What Not to Bare: Too Sexy to Read in Public?

What Not To Bare by Megan FramptonThis past week, my book What Not to Bare was included in a Barnes & Noble post titled 4 Romance Novels Too Sexy to Read in Public. Which was awesome, since of course that is bound to pique people’s interest, particularly people who might not normally pick up a historical romance.

And while I would like to proudly read whatever I want to in public, the truth is I am grateful for e-readers, and am happy I can read whatever I like without anyone judging me. Because while the content might be awesome, the truth is that some of our covers are pretty egregious. Just think of the original covers for two of the best (if not the actual best) historical romances out there–Loretta Chase’s Lord of Scoundrels and Laura Kinsale’s Flowers from the Storm.

Blech! I like them now, because they are so awful and over-the-top, and I seem to have shed some shame as I’ m advancing in years, but imagine how people who first bought them must have felt, and have had to explain that the books inside were brilliant, even if the covers weren’t.

The worst thing about e-readers is when you have the size magnified, because of that age thing, and you can tell someone is glancing over at what you’re reading while on the subway, and you’re at a really salacious part of the book, and you have to turn off the e-reader for a bit. Not that that’s ever happened to me.

Have you ever felt judged for the books you read?

Megan

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3 Responses to What Not to Bare: Too Sexy to Read in Public?

  1. Lil says:

    You should have heard my daughter’s howls of outrage when I started reading romance novels.

  2. Am I often judged for what I read, especially romance novels? Absolutely. Does it bother me? Absolutely not. I went to a liberal arts college and was often derided for reading romance novels. (Remember those Fabio covers? This was in the late 70′s early 80′s.) Someone finally shot me one pompous self-righteous snipe too many. I said :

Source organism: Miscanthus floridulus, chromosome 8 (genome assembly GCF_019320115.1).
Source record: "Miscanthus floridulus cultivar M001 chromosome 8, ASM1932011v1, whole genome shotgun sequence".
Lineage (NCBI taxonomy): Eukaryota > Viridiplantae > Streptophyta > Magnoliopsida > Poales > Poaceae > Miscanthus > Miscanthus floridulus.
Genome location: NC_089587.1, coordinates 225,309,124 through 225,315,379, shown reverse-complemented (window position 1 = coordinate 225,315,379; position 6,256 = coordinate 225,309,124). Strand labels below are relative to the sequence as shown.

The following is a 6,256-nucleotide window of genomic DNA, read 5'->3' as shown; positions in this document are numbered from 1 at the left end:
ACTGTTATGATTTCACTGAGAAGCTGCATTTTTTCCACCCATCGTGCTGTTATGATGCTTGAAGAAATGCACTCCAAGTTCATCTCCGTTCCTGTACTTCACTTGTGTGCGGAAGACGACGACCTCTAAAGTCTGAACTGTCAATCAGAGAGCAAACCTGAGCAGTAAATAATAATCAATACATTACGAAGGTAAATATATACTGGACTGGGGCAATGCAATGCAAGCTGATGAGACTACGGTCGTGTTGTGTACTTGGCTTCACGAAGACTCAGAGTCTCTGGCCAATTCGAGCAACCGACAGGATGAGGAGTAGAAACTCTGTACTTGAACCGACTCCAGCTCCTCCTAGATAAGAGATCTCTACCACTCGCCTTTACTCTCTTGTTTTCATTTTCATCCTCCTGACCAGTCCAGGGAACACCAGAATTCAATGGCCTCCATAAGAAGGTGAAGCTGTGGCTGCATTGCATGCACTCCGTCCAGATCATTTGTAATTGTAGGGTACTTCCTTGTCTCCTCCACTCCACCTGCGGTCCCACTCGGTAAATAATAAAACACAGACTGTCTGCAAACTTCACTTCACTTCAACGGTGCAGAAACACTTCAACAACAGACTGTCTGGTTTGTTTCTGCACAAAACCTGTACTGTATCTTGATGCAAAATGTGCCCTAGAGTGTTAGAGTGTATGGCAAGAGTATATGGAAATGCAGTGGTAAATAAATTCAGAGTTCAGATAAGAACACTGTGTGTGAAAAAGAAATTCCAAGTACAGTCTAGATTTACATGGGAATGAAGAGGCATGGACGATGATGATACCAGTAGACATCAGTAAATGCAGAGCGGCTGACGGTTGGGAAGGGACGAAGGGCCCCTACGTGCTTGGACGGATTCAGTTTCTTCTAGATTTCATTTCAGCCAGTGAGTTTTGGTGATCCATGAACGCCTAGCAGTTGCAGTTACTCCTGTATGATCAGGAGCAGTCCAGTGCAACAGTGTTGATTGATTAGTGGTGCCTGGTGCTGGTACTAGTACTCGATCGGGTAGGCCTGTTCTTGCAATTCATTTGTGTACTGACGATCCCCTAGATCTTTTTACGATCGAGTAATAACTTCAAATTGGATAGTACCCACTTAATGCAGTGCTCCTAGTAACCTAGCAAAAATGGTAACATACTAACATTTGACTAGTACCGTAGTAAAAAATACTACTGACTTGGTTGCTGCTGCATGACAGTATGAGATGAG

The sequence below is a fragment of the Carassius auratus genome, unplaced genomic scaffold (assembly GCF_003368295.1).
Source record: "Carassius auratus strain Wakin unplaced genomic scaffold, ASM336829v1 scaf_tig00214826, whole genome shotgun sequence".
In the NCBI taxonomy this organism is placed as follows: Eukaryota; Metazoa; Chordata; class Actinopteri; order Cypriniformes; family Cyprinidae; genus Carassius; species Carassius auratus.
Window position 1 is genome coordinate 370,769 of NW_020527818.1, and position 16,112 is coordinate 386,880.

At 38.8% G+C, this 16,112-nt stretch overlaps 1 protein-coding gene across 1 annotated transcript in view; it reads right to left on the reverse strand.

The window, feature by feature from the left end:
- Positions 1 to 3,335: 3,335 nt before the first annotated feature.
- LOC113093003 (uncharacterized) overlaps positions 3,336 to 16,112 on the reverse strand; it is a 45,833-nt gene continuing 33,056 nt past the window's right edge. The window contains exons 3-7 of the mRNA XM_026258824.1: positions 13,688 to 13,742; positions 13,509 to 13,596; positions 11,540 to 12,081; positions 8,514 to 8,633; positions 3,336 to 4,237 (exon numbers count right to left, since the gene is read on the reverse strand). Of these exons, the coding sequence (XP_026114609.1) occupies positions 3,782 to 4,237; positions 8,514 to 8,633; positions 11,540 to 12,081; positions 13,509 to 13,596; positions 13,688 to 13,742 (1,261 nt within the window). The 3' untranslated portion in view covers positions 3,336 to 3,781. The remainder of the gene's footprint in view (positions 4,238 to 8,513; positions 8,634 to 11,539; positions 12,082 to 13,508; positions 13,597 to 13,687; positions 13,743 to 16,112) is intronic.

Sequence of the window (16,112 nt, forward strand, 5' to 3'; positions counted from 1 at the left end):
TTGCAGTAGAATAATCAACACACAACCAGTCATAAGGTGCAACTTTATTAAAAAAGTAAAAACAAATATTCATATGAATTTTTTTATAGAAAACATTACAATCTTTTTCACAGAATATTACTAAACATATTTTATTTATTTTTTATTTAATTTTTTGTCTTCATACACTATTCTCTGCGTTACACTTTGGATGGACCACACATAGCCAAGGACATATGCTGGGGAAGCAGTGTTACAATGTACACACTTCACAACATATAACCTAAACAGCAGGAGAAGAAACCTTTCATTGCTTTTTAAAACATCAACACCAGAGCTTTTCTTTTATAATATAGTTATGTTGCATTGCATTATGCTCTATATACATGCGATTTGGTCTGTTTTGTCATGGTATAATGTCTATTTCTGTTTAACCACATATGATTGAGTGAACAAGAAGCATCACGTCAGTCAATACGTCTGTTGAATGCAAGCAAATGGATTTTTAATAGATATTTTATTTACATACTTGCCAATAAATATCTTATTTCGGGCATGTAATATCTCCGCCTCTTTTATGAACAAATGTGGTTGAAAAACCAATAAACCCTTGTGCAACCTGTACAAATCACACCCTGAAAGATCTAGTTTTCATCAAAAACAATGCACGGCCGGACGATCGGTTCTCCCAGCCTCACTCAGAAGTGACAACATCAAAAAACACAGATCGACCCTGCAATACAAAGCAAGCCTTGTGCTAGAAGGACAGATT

“Yes, I read romance novels. I’ve also read Madame Bovary in the original French and Anna Karenina in the original Russian. What languages are you capable of reading?”

    Shut them up.

    These days I read in the lounge at work (Walmart) and when someone says something cute I usually say “Yes, I’m reading a romance novel. You wouldn’t like it. It doesn’t have pictures. Go back to your National Enquirer.”

    I learned at an early age that I was a bit different from other children. My father taught me never to apologize for being myself and never to dumb myself down or “class myself up” for anyone.

  3. Her Grace says:

    I’ve been judged in the 1980′s for reading Historical Romance. In my culture, they were considered “trashy” (not overly sensual trashy, but trashy in the literary sense).

    Still, I loved them. I loved them more than I loved my outward image, but not more than my reputation.

    In high school we had to put covers on all our schoolbooks. The richer of us had sheer plastic sleeves. The poorer of us had brown paper bags.

    As I was in the habit of covering all books I took to school, I devised a brown paper cover to slip around all my novels so I could read without the judgement of casual passers-by.

    Nobody, especially not public opinion, was going to stand between me and my novels.

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